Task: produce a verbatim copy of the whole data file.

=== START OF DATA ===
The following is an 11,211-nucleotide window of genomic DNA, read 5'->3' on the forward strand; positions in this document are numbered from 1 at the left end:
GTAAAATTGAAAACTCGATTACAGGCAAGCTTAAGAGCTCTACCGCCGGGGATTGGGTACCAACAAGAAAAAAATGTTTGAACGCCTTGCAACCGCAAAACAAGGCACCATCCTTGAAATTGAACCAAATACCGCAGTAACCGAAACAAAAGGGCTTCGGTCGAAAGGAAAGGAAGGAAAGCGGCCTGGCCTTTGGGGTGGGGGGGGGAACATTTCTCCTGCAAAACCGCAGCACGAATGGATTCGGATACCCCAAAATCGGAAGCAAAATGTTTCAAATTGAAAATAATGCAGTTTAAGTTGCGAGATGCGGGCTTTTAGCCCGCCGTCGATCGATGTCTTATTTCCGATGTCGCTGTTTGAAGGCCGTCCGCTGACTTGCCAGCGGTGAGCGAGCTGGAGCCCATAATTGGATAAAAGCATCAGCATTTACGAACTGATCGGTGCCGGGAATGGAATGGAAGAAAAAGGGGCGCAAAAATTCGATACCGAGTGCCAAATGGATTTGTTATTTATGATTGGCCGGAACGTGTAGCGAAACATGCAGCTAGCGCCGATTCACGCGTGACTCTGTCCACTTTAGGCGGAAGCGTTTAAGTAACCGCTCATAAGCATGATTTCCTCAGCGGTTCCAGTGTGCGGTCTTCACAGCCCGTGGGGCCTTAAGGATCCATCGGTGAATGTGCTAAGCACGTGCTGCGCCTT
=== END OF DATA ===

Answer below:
The following is an 11,211-nucleotide window of genomic DNA, read 5'->3' on the forward strand; positions in this document are numbered from 1 at the left end:
GTAAAATTGAAAACTCGATTACAGGCAAGCTTAAGAGCTCTACCGCCGGGGATTGGGTACCAACAAGAAAAAAATGTTTGAACGCCTTGCAACCGCAAAACAAGGCACCATCCTTGAAATTGAACCAAATACCGCAGTAACCGAAACAAAAGGGCTTCGGTCGAAAGGAAAGGAAGGAAAGCGGCCTGGCCTTTGGGGTGGGGGGGGGAACATTTCTCCTGCAAAACCGCAGCACGAATGGATTCGGATACCCCAAAATCGGAAGCAAAATGTTTCAAATTGAAAATAATGCAGTTTAAGTTGCGAGATGCGGGCTTTTAGCCCGCCGTCGATCGATGTCTTATTTCCGATGTCGCTGTTTGAAGGCCGTCCGCTGACTTGCCAGCGGTGAGCGAGCTGGAGCCCATAATTGGATAAAAGCATCAGCATTTACGAACTGATCGGTGCCGGGAATGGAATGGAAGAAAAAGGGGCGCAAAAATTCGATACCGAGTGCCAAATGGATTTGTTATTTATGATTGGCCGGAACGTGTAGCGAAACATGCAGCTAGCGCCGATTCACGCGTGACTCTGTCCACTTTAGGCGGAAGCGTTTAAGTAACCGCTCATAAGCATGATTTCCTCAGCGGTTCCAGTGTGCGGTCTTCACAGCCCGTGGGGCCTTAAGGATCCATCGGTGAATGTGCTAAGCACGTGCTGCGCCTT